"How to hack" Windows 8 app article posted by Nokia employee

No game developer wants to hear that their new Windows 8 game in the Windows Store can be hacked into quickly so the user can get the game for free or get in-game purchases for no money. Yet, that's exactly what a Nokia employee, Justin Angel, claims to have come up with in a new article on his personal website.

The article, "Hacking Windows 8 Games", goes into detail on how users can get free in-game "gold" from the action-RPG game SoulCraft, along with ways to turn the free trial version of a game into the full version with no payment. Angel also shows how to remove the in-app banner adds that show up inside many Windows 8 "Metro" apps. Indeed, Angel says that his methods can be used with regular Windows 8 apps in addition to games.

Angel adds at the end of his article:

We’ve seen a myriad of issues and offered potential fixes to them all. Any mildly competent developer can productize these security attack vectors into shipping products. If Microsoft doesn’t take it upon itself to fix these security attack vectors it’s not because it couldn’t, it’s because it chooses not to.

While the site was live while we were in the process of writing this news post, Justin Angel's entire website has since been taken down. We have emailed Microsoft and Nokia to see if they wish to respond to Angel's article. A Nokia rep has already emailed us back saying they "are looking into it."

Source: Justin Angel | Image via Justin Angel

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30 Comments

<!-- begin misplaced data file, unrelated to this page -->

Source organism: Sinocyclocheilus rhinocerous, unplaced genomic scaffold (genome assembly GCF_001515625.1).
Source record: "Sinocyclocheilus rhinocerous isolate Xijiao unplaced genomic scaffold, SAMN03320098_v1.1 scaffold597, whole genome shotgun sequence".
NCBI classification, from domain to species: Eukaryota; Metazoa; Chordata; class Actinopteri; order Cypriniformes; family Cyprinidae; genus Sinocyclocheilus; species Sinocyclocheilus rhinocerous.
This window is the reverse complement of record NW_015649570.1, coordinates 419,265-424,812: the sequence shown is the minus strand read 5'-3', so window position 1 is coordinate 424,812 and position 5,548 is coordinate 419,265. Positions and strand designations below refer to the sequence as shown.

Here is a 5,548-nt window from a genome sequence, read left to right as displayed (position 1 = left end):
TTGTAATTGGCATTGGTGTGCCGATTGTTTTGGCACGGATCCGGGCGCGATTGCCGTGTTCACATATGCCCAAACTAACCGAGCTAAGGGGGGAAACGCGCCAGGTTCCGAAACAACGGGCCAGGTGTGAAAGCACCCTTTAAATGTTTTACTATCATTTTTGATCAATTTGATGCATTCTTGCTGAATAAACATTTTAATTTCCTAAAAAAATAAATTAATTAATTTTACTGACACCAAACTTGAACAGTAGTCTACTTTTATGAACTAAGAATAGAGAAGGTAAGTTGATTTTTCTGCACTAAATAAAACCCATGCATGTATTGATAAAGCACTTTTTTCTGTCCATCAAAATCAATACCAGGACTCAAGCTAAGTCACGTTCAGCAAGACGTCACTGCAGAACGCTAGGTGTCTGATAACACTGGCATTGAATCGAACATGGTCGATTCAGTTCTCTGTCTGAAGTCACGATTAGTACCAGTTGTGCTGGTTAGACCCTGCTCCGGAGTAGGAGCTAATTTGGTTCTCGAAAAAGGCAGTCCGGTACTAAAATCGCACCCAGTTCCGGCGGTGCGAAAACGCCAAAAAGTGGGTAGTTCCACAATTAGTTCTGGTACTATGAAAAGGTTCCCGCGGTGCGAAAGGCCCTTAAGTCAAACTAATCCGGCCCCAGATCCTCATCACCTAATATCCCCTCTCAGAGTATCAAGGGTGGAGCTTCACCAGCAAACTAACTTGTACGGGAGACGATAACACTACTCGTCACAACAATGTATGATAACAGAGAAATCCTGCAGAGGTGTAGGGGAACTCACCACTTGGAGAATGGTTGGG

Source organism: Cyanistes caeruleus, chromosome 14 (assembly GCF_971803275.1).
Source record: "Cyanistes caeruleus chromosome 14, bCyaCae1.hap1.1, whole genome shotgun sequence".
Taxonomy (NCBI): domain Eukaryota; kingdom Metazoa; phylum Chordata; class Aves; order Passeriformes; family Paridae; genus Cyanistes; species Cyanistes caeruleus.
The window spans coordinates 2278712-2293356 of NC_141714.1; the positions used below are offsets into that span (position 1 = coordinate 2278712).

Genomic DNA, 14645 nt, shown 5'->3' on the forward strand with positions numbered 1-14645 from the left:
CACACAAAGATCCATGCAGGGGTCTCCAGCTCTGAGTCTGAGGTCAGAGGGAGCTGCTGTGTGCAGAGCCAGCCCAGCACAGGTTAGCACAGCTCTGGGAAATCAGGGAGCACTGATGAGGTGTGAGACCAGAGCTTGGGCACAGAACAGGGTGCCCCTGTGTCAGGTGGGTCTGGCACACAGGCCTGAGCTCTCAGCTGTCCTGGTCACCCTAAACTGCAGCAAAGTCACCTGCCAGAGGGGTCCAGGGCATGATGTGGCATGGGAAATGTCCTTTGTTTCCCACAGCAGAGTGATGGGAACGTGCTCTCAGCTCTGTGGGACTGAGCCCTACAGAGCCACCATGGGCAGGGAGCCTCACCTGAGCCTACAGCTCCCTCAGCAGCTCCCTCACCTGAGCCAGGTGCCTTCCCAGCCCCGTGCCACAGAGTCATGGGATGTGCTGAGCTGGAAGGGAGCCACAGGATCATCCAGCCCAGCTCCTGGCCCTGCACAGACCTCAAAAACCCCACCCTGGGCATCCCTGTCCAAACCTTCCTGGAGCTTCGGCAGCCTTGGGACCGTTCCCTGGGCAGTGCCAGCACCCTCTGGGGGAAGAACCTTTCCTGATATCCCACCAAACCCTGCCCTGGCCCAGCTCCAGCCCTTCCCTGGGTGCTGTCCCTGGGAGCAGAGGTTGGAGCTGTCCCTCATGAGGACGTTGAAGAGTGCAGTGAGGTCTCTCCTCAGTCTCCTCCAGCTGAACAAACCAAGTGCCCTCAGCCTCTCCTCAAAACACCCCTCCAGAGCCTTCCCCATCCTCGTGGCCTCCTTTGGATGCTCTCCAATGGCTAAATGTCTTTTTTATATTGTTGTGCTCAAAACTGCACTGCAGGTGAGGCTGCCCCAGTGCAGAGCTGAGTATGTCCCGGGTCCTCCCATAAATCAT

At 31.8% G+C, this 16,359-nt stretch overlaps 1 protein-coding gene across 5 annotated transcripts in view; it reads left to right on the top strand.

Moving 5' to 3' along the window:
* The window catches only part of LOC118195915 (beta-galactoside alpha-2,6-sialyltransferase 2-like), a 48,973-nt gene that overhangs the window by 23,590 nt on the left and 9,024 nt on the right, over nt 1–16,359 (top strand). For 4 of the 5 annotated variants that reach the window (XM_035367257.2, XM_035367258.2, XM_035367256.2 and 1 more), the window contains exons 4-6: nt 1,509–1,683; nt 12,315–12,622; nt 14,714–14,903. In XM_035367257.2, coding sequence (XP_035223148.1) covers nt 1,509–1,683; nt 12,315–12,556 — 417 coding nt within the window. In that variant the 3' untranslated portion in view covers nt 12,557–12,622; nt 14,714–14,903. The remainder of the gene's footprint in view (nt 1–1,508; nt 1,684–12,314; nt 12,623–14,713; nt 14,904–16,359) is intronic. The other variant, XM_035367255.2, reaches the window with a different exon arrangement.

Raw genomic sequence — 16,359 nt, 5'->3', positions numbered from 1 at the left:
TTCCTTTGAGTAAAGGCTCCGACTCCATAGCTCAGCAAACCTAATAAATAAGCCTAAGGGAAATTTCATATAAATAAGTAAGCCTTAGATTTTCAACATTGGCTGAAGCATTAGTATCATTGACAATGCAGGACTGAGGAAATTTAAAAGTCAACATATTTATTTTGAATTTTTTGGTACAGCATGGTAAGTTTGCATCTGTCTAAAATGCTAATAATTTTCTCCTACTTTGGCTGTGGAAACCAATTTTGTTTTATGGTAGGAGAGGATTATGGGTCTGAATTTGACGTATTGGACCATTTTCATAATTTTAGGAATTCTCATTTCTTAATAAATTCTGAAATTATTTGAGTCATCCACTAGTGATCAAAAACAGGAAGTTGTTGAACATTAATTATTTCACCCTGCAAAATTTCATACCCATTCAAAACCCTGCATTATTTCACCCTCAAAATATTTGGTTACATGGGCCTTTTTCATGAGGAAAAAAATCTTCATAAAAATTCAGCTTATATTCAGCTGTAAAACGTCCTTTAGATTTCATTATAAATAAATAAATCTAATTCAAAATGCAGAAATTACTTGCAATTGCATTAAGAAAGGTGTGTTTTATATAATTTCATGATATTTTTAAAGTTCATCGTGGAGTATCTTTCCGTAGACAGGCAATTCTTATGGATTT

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lazy developer, he just serialized an object in Xml and call it a day. I do that but only when the information is not so important.

It's great this article skips over the fact that the reason he was doing this was to give application developers methods and ways to PREVENT people from hacking their applications - by showing common attack vendors and giving explicit solutions to those problems. It wasn't just "here's how to get free apps", nor was it targeted at those types of people.

this guy used to be a program manager of the Silverlight team at Microsoft,,and I think he is a tad butt hurt that Silverlight is pretty much toast.

i don't think this imbecile got the memo that if you have access to memory and files, any app or piece of software can and will be cracked. even if you use the highest encryption you can ever use, the decryption routine will always happen,and every machine instruction can be followed .

windows pcs don't have the leisure of having encryption keys buried deep inside a sub 0.1 micron piece of silicon. that's actually the deterrent to hackers from hacking devices like iphones,ps3s,xbox360s,etc.. once an exploit is found that enables us to modify memory, that automatically means that the device is cracked,because finding these protection routines in software is actually the easiest part.

Many developers employ Anti-debugger routines and other reverse engineering counter methods in order to prevent this. Yes it will be cracked eventually but it takes much longer. Some people have given up on some apps indicating it wasn't possible with them.